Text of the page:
One in seven give employers an unpaid hour a day
More than one in seven who drive to work may be giving their employers an unpaid extra half day every week. So intense is the battle for a parking space that 15% turn up more than an hour early and don’t get time in lieu if they start work straight away.
A further 25% arrive anything up to an hour earlier than their start time, an AA-Populus survey responded to by 24,739 AA members reveals.
Even before they get to work, 36% are worrying that they may not have anywhere to park when they get there. The latest National Travel Survey for England shows that 65% of commuting is done by car.
The chance to take a break from work by driving off for lunch is lost to 37% of workers because they fear not being able to park when they return.
Worst areas for workplace parking paranoia are London, the West Midlands and the North East.
Among London drivers, 46% worry about where they are going to park when they get to work, while in the West Midlands and the North East 38% fret as they commute.
Almost a quarter (24%) of London car commuters who park at work turn up an hour or more early, compared to 17% in the West Midlands.
Most relaxed areas for workplace parking are East Anglia and Yorkshire and Humberside. Even so, respectively, 31% and 34% of their car commuters who park at work are anxious as they drive in. Pressure to turn up an hour or more early is least in East Anglia at 10% and Scotland at 12%.
Lower-income drivers feel most pressure to arrive at work at least an hour before they are contracted to do so. Among semi-skilled and unskilled manual and service workers, 17% say that parking pressures force them to spend the equivalent of an extra half day at week at work – without time off to compensate if they choose to start early.
Car-sharing schemes and better provision of public transport may help to alleviate parking pressure at work, for example ‘park and ride’ and trams. Local authority monitoring of parking demand and provision would also help, such as more long stay parking for businesses and shoppers to boost the local economy.
Failure to do so has gradually increased the squeeze on residential areas from commuter parking. Increasing Controlled Parking Zones (CPZs) has just snowballed the problem with some car commuters parking ever further out from their workplace.
Employers can explore other options, such as safe parking to encourage bicycles and motor bikes. Home working, a practice successfully used by the AA to support its roadside operations, and split shifts also provide alternatives.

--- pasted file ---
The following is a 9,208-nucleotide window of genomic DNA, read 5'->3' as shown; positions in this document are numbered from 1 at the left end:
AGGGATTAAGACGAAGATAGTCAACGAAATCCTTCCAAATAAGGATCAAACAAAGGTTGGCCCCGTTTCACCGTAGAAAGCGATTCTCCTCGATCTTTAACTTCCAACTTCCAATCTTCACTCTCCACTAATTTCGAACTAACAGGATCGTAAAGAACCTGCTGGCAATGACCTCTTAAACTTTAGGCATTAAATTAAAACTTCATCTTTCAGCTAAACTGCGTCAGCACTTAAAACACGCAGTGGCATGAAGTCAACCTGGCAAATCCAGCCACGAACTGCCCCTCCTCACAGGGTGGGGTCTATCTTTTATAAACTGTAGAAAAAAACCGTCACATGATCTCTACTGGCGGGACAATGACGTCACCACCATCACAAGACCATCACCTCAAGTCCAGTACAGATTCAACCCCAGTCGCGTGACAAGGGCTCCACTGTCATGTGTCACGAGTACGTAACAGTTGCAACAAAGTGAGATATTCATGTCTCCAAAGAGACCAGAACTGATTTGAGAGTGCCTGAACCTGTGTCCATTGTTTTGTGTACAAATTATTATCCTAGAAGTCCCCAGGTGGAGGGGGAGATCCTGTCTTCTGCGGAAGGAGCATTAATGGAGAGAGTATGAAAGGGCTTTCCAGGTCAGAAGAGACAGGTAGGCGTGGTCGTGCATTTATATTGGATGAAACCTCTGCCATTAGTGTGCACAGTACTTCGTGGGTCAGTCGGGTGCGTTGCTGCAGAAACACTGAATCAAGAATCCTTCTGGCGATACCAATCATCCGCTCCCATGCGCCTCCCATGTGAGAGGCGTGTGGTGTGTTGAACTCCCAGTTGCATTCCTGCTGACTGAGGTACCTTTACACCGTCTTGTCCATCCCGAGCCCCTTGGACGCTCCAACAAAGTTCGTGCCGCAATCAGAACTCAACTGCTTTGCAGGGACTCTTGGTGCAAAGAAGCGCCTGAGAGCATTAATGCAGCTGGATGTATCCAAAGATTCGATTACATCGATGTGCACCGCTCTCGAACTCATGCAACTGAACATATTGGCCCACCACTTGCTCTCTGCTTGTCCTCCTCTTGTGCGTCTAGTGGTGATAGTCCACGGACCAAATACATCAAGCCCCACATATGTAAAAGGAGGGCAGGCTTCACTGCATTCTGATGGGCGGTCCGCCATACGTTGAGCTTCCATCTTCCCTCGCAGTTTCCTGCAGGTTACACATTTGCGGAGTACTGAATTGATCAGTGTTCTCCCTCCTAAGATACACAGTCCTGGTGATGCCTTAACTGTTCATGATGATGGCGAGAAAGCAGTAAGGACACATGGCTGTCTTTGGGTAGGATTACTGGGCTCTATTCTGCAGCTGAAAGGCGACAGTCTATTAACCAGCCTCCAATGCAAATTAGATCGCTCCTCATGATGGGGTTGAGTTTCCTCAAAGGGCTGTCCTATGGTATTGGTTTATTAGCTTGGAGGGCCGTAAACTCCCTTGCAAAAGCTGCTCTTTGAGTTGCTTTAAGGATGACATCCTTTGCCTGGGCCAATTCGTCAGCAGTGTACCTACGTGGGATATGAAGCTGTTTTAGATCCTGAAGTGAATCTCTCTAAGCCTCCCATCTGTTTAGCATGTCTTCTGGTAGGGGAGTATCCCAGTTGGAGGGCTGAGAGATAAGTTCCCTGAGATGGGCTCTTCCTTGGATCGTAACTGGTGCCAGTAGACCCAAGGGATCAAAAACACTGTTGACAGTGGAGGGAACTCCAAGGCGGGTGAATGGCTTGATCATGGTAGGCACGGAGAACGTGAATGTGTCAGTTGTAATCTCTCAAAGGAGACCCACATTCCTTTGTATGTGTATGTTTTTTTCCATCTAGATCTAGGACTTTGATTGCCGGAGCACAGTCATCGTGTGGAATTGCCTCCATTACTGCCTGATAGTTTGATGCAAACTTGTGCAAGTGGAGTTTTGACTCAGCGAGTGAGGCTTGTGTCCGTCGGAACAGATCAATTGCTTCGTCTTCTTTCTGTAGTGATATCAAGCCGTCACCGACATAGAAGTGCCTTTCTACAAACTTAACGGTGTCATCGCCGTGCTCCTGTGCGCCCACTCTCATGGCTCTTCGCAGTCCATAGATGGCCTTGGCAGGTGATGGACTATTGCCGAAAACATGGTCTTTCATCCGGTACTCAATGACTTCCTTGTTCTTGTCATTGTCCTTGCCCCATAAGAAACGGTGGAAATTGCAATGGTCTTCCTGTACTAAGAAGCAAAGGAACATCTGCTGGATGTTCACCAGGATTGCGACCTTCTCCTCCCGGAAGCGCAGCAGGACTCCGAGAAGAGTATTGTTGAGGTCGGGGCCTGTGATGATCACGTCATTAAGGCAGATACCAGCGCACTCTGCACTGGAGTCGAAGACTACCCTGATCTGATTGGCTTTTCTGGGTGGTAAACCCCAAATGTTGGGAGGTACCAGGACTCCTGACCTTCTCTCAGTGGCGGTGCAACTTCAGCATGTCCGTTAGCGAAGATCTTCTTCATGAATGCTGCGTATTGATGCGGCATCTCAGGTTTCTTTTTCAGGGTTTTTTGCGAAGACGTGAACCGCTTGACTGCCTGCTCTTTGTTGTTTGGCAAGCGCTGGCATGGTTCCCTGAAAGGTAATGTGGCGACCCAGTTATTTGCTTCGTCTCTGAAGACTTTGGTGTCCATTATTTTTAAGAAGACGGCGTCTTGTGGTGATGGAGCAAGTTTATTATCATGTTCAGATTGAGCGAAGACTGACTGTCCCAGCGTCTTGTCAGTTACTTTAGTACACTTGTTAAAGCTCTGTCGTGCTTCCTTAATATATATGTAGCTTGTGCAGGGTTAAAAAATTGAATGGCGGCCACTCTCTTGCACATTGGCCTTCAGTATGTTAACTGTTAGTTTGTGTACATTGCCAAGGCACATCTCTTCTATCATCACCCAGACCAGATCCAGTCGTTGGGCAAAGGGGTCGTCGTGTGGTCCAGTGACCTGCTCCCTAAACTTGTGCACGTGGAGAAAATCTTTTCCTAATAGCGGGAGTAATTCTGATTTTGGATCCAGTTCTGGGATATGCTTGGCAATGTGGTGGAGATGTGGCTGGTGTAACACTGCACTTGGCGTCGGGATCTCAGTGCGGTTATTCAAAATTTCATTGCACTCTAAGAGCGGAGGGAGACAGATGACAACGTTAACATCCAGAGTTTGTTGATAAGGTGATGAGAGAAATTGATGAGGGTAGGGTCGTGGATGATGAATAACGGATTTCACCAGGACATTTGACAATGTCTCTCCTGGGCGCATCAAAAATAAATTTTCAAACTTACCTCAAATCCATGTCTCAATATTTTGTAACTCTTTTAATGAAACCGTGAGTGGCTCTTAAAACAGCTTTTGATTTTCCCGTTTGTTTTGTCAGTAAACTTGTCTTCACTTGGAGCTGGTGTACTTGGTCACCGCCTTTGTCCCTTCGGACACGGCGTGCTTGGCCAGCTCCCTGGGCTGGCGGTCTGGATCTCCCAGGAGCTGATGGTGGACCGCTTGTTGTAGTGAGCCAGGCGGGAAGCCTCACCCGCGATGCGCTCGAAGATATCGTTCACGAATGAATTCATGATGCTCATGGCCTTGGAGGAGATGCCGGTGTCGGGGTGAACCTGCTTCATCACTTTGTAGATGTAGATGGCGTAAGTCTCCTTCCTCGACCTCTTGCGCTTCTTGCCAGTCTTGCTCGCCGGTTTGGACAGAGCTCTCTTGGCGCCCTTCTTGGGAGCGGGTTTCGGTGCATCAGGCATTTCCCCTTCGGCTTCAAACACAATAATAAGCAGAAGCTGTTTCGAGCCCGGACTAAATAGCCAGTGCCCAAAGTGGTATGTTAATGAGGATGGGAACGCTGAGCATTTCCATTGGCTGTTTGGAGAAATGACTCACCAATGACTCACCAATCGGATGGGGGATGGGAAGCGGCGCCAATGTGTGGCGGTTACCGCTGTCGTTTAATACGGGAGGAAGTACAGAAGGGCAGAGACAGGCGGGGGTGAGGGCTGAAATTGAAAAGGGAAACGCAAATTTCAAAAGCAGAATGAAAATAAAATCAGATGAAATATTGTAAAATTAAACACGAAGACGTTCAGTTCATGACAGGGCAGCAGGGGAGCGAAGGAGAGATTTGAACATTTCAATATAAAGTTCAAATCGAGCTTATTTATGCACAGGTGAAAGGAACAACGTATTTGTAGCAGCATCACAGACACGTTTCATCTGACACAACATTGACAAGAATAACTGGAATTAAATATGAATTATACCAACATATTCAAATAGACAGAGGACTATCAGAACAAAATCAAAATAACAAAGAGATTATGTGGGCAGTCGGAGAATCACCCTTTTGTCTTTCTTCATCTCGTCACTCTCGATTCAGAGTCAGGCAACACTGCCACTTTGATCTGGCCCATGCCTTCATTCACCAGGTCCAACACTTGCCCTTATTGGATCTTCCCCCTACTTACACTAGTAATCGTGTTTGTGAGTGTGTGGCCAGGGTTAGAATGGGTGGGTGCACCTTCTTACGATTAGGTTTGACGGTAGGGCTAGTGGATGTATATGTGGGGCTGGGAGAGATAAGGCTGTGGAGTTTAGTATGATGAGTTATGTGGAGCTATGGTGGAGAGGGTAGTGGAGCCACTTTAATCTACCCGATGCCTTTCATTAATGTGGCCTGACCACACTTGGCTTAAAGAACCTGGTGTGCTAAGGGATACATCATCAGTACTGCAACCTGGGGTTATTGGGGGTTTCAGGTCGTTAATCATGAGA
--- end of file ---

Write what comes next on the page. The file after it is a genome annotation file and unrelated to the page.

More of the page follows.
Encouraging car-sharing schemes or pushing for better public transport provision shows an acceptance of responsibility, rather than leaving their workers to drive round and round the car park in growing frustration while the bosses have their own reserved spaces
Edmund King, AA president
“There is probably little difference between workers whose public transport timetables deliver them to work 20 or 30 minutes early and their colleagues who drive in at the same time. However, having to turn up an hour or more early to get a parking space, rather than just beating the rush-hour traffic, must add to the mental burden on commuters and impact on their work,” says Edmund King, the AA’s president.
“Good employers keep an eye on parking availability for their workers and, when pressure on spaces increases, may go to the local authority if some outside influence such as another company’s expansion starts to make life hell for their employees. Local authorities providing more long-term parking can help, although it doesn’t seem to be one of their top priorities. Perhaps that will change if proposals to give them the proceeds of business rates go ahead.
“Encouraging car-sharing schemes or pushing for better public transport provision shows an acceptance of responsibility, rather than leaving their workers to drive round and round the car park in growing frustration while the bosses have their own reserved spaces.”
(8 October 2015)
Populus received 24,739 responses from AA members to its online poll between 14 and 22 September 2015.